By Susan Richter, Head of Content
It’s true. On Wednesday I attended IP EXPO, the UK’s biggest end-to-end enterprise IT event run by one of our clients – IMAGO TechMedia. I started off my visit with the opening keynote delivered by Kevin Mitnick, once considered the most wanted cyber-criminal in the world. That was before he exchanged his notoriety for credibility. He is now a respected security expert – head of Mitnick Security Consulting – paid to find the vulnerabilities in the security of organisations.
Mitnick began hacking in the 1970s, initially using telcos and telco employees to get what he wanted. Back then, the term hacker wasn’t associated with malicious intent as it is now, and Mitnick admitted to being mischievous and enjoying the pranking aspect of hacking. He used what he coined ‘social engineering’ to get information from employees in an organisation or to get them to perform some action that would allow him access to get what he wanted. If you’ve ever watched Hustle, The Italian Job, or Leverage, you’ll know exactly how this works.
Fast forward thirty-odd years and Mitnick now uses a combination of social engineering and client-side exploits to identify the gaps in security systems for his clients, which include businesses in the financial, e-commerce, and manufacturing industries.
He said that when social engineering is used, he is always 100 per cent successful in breaching an organisation’s security. And it’s not just his experience; other security testers also find that when they use an employee in the targeted organisation, they too are successful each time.
Why? Because people are the weakest link in the security chain. Part of Mitnick’s approach is to send someone in the organisation a file – something as innocuous as a Word document or PDF – and get them to open it. The e-mail containing the document needs to be from a trusted source and is not sent randomly to anyone in the organisation. It is part of what Mitnick calls a surgical attack. And what does he use to develop a target list? Social media.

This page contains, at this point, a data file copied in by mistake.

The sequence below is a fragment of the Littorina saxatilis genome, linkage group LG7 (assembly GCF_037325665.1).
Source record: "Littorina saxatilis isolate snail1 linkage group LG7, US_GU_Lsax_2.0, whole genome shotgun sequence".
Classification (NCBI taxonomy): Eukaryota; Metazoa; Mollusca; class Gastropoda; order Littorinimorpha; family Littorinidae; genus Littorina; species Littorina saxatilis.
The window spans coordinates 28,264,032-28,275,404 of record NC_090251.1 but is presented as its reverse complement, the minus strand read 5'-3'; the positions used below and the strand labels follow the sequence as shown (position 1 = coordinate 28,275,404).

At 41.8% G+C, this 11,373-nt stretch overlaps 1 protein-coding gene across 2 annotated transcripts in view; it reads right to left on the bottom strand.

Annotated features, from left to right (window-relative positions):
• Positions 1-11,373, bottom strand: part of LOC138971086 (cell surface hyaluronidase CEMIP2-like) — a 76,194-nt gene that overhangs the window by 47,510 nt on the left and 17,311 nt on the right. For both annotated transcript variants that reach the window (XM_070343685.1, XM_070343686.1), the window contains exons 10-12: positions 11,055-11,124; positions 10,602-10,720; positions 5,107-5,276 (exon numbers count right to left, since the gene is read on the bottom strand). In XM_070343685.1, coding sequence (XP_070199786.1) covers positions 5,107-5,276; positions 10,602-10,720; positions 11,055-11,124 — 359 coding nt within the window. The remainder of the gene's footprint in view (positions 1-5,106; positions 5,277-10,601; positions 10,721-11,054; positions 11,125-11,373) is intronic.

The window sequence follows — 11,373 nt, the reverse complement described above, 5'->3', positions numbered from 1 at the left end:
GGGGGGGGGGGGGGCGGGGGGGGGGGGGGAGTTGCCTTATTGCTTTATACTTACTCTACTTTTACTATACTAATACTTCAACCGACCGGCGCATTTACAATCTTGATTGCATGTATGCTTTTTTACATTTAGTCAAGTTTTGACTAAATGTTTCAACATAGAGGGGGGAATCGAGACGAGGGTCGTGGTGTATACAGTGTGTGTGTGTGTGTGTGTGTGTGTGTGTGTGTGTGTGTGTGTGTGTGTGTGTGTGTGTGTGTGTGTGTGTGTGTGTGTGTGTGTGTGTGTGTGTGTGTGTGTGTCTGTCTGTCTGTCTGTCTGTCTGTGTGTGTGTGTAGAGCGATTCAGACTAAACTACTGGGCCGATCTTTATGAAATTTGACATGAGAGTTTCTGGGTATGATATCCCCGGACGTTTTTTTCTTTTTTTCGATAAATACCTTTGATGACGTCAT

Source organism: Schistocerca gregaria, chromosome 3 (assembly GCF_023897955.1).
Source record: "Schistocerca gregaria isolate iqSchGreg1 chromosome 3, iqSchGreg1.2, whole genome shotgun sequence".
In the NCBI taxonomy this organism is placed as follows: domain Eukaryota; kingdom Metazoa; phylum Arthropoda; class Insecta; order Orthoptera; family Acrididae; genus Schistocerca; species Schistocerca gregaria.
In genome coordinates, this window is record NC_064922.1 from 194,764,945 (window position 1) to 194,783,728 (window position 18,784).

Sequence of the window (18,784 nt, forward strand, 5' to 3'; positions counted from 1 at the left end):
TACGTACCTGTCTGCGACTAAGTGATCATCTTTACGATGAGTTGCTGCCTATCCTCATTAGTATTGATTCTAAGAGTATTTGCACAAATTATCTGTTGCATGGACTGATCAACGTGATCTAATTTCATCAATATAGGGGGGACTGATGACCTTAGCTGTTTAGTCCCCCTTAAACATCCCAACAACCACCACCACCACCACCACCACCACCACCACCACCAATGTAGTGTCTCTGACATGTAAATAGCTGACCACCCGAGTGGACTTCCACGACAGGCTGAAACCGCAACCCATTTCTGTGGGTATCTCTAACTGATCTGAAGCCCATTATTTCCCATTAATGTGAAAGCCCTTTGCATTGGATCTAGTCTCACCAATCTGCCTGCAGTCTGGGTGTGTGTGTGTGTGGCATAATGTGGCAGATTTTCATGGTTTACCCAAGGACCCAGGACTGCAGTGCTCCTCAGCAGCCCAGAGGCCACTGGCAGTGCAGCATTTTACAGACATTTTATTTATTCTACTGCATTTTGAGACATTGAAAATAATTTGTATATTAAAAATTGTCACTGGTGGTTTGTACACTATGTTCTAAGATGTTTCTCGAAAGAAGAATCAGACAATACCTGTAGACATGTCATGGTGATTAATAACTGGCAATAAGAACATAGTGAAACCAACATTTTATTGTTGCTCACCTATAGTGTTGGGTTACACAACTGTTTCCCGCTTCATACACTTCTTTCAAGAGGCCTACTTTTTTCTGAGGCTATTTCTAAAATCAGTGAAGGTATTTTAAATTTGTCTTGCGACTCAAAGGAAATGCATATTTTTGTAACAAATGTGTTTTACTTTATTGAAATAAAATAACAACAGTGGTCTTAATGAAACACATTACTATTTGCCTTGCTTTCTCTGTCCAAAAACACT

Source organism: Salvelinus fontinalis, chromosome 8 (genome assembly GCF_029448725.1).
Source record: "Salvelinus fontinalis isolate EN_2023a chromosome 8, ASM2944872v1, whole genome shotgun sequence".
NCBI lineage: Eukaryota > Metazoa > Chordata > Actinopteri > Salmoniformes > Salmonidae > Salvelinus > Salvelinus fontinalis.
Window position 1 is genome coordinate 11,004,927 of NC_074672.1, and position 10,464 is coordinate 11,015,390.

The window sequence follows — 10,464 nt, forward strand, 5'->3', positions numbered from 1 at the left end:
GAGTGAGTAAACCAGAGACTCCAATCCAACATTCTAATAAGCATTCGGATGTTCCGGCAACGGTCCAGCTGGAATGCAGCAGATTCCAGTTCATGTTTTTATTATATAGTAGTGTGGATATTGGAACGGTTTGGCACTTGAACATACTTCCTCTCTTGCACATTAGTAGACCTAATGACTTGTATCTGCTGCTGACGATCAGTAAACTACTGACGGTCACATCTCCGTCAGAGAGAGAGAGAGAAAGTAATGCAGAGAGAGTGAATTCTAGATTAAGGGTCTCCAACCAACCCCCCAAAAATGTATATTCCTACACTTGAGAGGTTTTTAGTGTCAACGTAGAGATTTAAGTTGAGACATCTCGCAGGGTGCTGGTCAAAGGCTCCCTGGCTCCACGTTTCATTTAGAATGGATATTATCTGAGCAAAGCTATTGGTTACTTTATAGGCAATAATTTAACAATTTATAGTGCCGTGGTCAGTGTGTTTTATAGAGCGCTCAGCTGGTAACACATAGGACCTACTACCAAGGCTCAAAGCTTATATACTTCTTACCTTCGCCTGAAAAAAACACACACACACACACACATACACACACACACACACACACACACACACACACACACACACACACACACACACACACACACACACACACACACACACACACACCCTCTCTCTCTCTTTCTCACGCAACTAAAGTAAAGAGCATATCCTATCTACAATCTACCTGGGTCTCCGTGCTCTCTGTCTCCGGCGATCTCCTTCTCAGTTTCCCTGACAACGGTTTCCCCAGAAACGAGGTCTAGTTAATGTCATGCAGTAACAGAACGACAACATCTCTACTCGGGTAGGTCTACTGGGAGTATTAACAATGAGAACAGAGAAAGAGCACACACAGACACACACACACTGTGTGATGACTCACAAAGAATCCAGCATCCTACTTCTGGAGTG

LinkedIn, Facebook and Twitter yield all kinds of information about someone – from past employers and job titles, to suppliers and business partners. This can be used to spoof an e-mail with a view to sending an attachment that contains a Trojan. What about anti-virus software? It doesn’t pick up that anything is wrong and once the attachment is opened, depending on the code embedded in it, it’s basically a free for all allowing hackers to see all your files, hijack your webcam or figure out our password.
Peer to peer platforms are also a great source of information as some users unknowingly share their entire hard drives with other users when they install the client. Getting your hands on this information, often personal and business related information, is not illegal as it is in the public domain.
In an age where information is freely available because we freely give this information away, the potential for hacking is enormous, not only by private individuals but governments as well (but that’s a blog for another time). We make things easy for hackers and cyber criminals and the lesson to be learned from Kevin Mitnick’s presentation is that we are the most vulnerable spots in our own security and it easier attacking than defending, we need to be a little more vigilant.
*Mitnick didn’t need to use social engineering to use my laptop… I asked him to.